- DOL Proposes a New Rule Expanding Leave Under the FMLA for Family Members of Those Serving in the Military
- March 1, 2012 | Author: Patricia F. Weisberg
- Law Firm: Walter & Haverfield LLP - Cleveland Office
On January 30, 2012, the Department of Labor announced a proposed rule that expands leave for military caregivers under the FMLA.
The 2010 amendments to the FMLA allowed the family of regular Armed Forces members, in addition to family of Reserve and National Guard members, to take up to twelve weeks of job-protected leave in a twelve-month period for a "qualifying exigency" arising out of the active duty or call to active duty status of a spouse, son, daughter or parent. The proposed regulation clarifies that, for purposes of exigent leave related to child care and school activities, the military member must be the spouse, parent or child of the employee seeking leave, but the child for whom the leave is sought does not need to be the child of the employee requesting leave. For example, the DOL states that the employee may be the mother of the military member who may need qualifying exigency leave for child care and school activities for the military member's child (grandchild).
In addition, in 2010, the FMLA extended qualifying exigency leave from families of Reserve and National Guard members to include eligible employees with family members serving in the regular Armed Forces, but it added the requirement that the military member must be deployed to a foreign country in order for eligible family members to take advantage of a leave for a qualifying exigency. The proposed rule updates the regulations to incorporate these changes.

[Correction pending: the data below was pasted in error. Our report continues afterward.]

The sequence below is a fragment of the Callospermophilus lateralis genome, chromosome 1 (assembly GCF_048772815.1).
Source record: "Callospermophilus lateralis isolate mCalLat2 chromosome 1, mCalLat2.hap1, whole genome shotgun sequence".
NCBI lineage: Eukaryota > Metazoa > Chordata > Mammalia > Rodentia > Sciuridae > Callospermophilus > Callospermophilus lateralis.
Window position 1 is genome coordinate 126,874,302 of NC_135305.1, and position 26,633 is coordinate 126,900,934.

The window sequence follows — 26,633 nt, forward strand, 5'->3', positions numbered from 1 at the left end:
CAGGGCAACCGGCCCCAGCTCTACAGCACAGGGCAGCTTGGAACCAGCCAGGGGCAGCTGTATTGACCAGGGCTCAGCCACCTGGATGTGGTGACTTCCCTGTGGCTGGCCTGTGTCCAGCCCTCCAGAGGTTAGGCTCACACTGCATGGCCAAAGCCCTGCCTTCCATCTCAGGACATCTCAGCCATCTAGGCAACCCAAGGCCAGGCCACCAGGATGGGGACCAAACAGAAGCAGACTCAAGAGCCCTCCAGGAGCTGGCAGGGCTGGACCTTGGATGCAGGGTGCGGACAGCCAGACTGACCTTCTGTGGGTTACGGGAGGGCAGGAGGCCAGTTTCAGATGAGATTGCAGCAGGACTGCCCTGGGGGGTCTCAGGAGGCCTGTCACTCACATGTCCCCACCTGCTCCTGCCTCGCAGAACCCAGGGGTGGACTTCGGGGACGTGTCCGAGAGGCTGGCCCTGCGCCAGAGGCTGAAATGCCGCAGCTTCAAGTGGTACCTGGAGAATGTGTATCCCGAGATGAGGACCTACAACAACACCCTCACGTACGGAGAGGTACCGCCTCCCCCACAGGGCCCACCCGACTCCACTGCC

The proposed rule also clarifies the definition of "deployment to a foreign country," providing by way of example that deployment in international waters is deployment to a foreign country. It also seeks to expand, from 5 days to 15 days, the amount of FMLA leave an eligible employee would be able to take to spend with the covered military family member during rest and recuperation periods.
The DOL is also proposing alternative definitions of "serious injury or illness" for veterans when a family member is taking leave to provide care for a covered veteran. The first proposed definition covers veterans whose serious injury or illness renders the servicemember unable to perform the duties of the servicemember's office, grade, rank or rating. This definition is similar to the definition used for active duty servicemember. The second proposed definition covers servicemembers who have received a Department of Veterans Affairs service-related disability rating of 50% or higher when the rating is at least, in part, based on the condition that has created a need for leave. The third proposed definition includes as a "serious injury or illness," a physical or mental impairment that: (i) substantially impairs the veteran's ability to secure or follow a gainful occupation due to the service-related disability; or (ii) would do so absent treatment.
Finally, the proposed regulations make it clear that a military caregiver would be eligible to take military caregiver leave for the same servicemember both when the servicemember is on active duty and when the servicemember is a veteran.
The DOL has posted a fact sheet on the proposal which can be found at:
What you need to do now:
The rules are still in proposed form; however, employers should review their FMLA policies to ensure they are up-to-date and reflect the current state of the law. Additionally, employers should assess whether they want to provide comments on the proposed rules to the DOL. The public comment period on these proposed rules will close 60 days after the proposed rules are officially published in the Federal Register.